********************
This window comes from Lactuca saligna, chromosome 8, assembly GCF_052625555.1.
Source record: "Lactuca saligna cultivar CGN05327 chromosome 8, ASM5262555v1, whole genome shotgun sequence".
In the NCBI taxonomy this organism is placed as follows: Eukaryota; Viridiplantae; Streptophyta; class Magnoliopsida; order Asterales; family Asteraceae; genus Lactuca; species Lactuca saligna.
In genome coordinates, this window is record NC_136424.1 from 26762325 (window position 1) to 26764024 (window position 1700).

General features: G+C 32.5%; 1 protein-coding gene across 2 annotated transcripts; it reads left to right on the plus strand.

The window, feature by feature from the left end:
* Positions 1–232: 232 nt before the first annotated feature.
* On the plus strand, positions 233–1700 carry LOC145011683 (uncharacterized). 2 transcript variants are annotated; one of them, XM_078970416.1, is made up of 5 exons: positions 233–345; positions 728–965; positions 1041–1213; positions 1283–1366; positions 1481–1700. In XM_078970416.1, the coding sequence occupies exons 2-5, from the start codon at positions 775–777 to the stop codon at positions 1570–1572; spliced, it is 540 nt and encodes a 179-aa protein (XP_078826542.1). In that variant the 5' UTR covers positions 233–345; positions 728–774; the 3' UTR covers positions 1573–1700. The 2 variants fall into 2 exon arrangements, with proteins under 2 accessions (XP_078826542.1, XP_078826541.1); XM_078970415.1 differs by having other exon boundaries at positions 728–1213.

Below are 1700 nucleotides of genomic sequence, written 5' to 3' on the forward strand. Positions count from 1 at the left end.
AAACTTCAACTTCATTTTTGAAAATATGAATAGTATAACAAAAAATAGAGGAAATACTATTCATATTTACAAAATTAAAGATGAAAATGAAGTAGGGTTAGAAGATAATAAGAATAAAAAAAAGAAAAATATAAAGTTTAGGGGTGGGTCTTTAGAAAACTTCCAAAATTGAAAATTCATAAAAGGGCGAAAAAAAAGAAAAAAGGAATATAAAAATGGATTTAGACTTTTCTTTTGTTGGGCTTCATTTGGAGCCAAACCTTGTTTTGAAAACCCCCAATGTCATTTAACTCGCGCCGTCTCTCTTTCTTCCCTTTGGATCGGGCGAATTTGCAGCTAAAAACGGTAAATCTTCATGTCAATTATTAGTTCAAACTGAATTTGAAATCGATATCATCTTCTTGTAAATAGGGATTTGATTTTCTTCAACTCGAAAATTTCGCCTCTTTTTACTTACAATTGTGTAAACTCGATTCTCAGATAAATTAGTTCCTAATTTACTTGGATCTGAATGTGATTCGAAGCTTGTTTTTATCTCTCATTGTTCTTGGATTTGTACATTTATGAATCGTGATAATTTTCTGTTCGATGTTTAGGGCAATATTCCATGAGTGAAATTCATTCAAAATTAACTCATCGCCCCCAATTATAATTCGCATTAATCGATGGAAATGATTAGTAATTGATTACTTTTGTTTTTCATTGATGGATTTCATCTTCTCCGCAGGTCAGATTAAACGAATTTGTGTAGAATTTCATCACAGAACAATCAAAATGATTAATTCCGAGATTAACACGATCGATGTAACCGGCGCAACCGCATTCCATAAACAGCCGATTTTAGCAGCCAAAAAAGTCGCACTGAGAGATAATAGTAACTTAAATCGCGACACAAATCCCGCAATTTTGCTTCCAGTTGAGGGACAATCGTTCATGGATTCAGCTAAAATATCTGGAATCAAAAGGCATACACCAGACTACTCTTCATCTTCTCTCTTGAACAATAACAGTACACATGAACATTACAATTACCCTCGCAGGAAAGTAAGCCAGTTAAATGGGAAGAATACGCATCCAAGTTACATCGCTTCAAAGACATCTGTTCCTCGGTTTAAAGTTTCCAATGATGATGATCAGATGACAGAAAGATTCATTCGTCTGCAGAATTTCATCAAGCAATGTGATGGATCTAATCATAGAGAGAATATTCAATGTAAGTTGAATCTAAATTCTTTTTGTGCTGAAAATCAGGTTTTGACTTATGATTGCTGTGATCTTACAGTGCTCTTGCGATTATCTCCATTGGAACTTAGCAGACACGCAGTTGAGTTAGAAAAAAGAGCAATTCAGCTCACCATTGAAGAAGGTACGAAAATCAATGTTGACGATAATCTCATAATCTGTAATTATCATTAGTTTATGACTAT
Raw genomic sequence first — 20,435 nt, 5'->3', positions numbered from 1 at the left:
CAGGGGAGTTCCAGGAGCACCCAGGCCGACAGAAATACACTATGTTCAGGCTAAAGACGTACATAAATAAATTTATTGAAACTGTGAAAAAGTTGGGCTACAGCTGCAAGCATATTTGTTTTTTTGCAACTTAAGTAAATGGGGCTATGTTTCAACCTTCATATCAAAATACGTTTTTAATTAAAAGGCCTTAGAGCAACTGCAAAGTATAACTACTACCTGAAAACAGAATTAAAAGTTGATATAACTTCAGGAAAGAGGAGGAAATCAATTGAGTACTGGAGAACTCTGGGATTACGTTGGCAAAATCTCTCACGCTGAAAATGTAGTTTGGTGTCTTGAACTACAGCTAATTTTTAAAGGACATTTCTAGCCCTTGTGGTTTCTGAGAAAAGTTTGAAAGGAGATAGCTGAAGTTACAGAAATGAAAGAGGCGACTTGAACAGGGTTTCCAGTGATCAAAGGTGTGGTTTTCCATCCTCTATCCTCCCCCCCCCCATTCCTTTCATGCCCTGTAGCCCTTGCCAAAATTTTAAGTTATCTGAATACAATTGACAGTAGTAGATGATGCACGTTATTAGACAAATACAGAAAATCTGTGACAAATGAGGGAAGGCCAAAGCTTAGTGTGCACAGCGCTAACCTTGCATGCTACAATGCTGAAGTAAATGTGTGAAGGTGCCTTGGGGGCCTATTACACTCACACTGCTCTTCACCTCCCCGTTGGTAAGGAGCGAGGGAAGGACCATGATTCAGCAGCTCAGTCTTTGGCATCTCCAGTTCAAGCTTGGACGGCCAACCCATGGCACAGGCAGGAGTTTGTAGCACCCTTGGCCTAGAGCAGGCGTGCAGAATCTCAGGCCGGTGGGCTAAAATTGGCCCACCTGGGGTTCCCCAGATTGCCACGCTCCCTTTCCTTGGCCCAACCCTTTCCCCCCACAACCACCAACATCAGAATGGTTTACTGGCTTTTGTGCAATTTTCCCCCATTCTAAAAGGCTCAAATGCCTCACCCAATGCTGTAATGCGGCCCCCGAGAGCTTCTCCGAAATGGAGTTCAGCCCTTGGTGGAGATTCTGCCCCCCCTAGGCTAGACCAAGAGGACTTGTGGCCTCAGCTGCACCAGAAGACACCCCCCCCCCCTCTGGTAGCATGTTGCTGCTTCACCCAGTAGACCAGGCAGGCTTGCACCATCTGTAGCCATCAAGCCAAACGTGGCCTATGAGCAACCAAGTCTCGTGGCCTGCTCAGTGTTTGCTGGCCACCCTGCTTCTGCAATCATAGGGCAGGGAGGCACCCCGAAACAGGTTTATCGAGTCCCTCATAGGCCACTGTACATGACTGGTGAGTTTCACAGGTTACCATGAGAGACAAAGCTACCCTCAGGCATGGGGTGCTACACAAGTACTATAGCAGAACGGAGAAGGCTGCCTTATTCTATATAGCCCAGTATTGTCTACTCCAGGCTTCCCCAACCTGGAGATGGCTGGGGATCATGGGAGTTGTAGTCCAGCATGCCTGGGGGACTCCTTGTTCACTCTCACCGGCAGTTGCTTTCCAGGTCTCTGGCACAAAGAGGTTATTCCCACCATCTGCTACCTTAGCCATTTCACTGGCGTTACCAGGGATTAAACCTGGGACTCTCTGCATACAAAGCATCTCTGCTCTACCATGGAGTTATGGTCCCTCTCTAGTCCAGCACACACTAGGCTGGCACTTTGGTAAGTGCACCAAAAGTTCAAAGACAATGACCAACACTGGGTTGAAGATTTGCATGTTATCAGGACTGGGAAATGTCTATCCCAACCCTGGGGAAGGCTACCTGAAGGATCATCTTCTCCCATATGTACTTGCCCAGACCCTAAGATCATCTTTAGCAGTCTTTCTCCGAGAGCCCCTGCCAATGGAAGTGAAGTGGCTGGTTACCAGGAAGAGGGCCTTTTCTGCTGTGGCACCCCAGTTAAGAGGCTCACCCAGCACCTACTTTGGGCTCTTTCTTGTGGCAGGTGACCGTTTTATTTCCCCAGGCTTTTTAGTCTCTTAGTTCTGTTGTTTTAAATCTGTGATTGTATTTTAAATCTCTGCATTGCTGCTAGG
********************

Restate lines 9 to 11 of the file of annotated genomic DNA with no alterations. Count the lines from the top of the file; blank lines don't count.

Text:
Below are 1700 nucleotides of genomic sequence, written 5' to 3' on the forward strand. Positions count from 1 at the left end.
AAACTTCAACTTCATTTTTGAAAATATGAATAGTATAACAAAAAATAGAGGAAATACTATTCATATTTACAAAATTAAAGATGAAAATGAAGTAGGGTTAGAAGATAATAAGAATAAAAAAAAGAAAAATATAAAGTTTAGGGGTGGGTCTTTAGAAAACTTCCAAAATTGAAAATTCATAAAAGGGCGAAAAAAAAGAAAAAAGGAATATAAAAATGGATTTAGACTTTTCTTTTGTTGGGCTTCATTTGGAGCCAAACCTTGTTTTGAAAACCCCCAATGTCATTTAACTCGCGCCGTCTCTCTTTCTTCCCTTTGGATCGGGCGAATTTGCAGCTAAAAACGGTAAATCTTCATGTCAATTATTAGTTCAAACTGAATTTGAAATCGATATCATCTTCTTGTAAATAGGGATTTGATTTTCTTCAACTCGAAAATTTCGCCTCTTTTTACTTACAATTGTGTAAACTCGATTCTCAGATAAATTAGTTCCTAATTTACTTGGATCTGAATGTGATTCGAAGCTTGTTTTTATCTCTCATTGTTCTTGGATTTGTACATTTATGAATCGTGATAATTTTCTGTTCGATGTTTAGGGCAATATTCCATGAGTGAAATTCATTCAAAATTAACTCATCGCCCCCAATTATAATTCGCATTAATCGATGGAAATGATTAGTAATTGATTACTTTTGTTTTTCATTGATGGATTTCATCTTCTCCGCAGGTCAGATTAAACGAATTTGTGTAGAATTTCATCACAGAACAATCAAAATGATTAATTCCGAGATTAACACGATCGATGTAACCGGCGCAACCGCATTCCATAAACAGCCGATTTTAGCAGCCAAAAAAGTCGCACTGAGAGATAATAGTAACTTAAATCGCGACACAAATCCCGCAATTTTGCTTCCAGTTGAGGGACAATCGTTCATGGATTCAGCTAAAATATCTGGAATCAAAAGGCATACACCAGACTACTCTTCATCTTCTCTCTTGAACAATAACAGTACACATGAACATTACAATTACCCTCGCAGGAAAGTAAGCCAGTTAAATGGGAAGAATACGCATCCAAGTTACATCGCTTCAAAGACATCTGTTCCTCGGTTTAAAGTTTCCAATGATGATGATCAGATGACAGAAAGATTCATTCGTCTGCAGAATTTCATCAAGCAATGTGATGGATCTAATCATAGAGAGAATATTCAATGTAAGTTGAATCTAAATTCTTTTTGTGCTGAAAATCAGGTTTTGACTTATGATTGCTGTGATCTTACAGTGCTCTTGCGATTATCTCCATTGGAACTTAGCAGACACGCAGTTGAGTTAGAAAAAAGAGCAATTCAGCTCACCATTGAAGAAGGTACGAAAATCAATGTTGACGATAATCTCATAATCTGTAATTATCATTAGTTTATGACTAT
Raw genomic sequence first — 20,435 nt, 5'->3', positions numbered from 1 at the left: